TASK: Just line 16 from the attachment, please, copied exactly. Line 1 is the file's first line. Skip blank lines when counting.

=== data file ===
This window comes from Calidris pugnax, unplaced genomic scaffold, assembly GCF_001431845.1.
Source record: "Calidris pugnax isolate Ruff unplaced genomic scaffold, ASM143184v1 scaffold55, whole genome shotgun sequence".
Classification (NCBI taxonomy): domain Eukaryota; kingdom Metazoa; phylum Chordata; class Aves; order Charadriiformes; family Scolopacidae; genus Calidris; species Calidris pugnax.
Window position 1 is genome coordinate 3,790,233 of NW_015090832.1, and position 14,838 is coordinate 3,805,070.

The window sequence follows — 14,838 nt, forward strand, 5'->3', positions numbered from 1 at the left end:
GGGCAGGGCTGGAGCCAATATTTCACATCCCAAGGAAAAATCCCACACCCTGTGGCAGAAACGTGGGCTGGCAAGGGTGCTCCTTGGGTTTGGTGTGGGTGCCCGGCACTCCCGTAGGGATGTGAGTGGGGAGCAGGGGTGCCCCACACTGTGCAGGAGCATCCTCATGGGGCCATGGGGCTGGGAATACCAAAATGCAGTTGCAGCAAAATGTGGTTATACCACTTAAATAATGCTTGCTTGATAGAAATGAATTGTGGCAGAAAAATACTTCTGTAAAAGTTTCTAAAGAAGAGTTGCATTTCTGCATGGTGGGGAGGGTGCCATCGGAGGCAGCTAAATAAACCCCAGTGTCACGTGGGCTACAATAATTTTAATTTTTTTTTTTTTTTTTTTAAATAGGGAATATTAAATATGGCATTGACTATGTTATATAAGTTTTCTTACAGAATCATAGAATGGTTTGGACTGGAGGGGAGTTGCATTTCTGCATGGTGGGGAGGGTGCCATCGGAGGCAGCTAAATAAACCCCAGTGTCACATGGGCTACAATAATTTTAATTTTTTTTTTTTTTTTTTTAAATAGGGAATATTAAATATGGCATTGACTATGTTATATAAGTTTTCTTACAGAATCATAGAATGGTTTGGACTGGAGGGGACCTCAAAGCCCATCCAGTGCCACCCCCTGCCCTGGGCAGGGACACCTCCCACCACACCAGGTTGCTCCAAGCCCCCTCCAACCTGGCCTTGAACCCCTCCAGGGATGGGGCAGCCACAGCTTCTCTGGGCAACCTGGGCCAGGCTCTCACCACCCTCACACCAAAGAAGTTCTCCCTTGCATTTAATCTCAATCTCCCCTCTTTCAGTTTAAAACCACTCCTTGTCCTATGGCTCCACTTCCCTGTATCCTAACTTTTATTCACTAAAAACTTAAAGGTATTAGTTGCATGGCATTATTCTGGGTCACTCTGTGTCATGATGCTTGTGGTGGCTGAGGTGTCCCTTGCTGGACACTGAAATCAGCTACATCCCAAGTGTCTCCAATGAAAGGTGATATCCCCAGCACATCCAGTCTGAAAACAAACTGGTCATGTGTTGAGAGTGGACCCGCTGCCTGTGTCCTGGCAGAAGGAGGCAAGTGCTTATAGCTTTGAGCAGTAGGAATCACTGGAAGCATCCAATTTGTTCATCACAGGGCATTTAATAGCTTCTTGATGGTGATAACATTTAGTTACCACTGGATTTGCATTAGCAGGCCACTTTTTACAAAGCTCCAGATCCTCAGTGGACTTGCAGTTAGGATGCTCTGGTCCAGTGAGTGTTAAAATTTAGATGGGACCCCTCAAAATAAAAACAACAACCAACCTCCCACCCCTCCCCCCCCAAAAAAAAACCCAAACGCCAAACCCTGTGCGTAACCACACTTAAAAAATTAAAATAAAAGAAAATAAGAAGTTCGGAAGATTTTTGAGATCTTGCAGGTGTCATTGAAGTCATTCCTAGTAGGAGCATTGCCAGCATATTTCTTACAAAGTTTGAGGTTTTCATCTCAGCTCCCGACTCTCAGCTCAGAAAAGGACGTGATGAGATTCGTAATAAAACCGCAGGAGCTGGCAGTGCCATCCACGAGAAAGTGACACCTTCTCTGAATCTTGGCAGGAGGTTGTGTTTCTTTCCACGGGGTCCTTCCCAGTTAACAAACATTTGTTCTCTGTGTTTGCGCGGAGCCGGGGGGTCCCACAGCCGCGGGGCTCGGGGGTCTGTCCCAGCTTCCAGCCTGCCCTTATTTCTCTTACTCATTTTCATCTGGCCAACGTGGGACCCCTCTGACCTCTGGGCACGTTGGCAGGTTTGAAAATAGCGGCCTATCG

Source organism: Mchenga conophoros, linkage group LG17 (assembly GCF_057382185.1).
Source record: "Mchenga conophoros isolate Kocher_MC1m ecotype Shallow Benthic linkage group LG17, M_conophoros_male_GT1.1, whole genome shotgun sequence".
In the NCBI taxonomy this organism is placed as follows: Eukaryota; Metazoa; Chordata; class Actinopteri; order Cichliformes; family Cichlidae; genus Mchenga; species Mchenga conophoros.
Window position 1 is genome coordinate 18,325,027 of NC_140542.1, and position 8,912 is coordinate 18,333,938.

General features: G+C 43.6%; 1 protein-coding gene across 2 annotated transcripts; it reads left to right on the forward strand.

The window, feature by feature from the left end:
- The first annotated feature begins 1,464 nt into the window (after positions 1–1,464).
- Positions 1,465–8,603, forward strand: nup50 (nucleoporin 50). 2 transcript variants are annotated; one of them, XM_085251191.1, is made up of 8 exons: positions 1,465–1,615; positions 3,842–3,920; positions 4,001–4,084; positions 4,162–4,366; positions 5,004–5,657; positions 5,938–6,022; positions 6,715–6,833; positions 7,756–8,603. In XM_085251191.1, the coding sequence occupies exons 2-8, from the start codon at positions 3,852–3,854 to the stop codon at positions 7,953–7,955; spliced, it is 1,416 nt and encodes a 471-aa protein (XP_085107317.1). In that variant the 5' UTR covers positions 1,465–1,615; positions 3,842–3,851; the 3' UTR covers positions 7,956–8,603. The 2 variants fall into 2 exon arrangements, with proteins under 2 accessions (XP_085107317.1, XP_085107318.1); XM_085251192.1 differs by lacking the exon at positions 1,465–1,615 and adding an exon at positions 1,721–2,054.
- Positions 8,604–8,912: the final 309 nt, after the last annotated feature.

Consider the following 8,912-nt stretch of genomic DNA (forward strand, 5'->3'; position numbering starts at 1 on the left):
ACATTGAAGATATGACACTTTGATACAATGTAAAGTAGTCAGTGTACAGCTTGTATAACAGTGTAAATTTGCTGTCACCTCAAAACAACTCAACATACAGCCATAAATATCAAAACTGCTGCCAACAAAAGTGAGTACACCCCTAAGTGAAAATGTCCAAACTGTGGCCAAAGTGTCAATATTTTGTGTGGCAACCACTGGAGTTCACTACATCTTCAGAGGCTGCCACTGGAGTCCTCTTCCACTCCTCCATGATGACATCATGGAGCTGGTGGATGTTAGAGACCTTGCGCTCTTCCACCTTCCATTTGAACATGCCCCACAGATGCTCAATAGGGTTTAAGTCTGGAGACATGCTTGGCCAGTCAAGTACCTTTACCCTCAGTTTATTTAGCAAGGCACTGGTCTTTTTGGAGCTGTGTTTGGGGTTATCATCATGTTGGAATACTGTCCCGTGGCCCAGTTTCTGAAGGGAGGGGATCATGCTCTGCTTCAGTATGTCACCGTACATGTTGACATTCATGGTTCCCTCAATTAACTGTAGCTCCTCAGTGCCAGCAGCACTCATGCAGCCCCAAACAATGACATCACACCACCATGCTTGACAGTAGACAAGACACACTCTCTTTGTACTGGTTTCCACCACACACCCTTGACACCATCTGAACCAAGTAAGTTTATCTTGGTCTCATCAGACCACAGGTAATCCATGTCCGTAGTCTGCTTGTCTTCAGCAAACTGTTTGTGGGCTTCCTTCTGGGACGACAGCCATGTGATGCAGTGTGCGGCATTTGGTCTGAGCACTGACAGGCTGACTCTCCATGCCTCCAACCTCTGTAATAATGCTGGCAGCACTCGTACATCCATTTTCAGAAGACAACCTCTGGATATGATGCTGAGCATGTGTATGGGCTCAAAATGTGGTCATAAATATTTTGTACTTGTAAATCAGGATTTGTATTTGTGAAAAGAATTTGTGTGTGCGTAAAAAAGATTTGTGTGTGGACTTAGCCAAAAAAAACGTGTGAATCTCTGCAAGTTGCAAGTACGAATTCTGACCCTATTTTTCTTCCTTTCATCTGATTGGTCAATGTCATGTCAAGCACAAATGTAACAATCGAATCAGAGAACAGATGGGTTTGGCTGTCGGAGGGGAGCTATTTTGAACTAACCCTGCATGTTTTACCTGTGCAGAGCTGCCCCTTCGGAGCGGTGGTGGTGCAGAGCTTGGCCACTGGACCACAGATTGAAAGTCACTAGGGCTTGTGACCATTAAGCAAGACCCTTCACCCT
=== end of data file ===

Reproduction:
Consider the following 8,912-nt stretch of genomic DNA (forward strand, 5'->3'; position numbering starts at 1 on the left):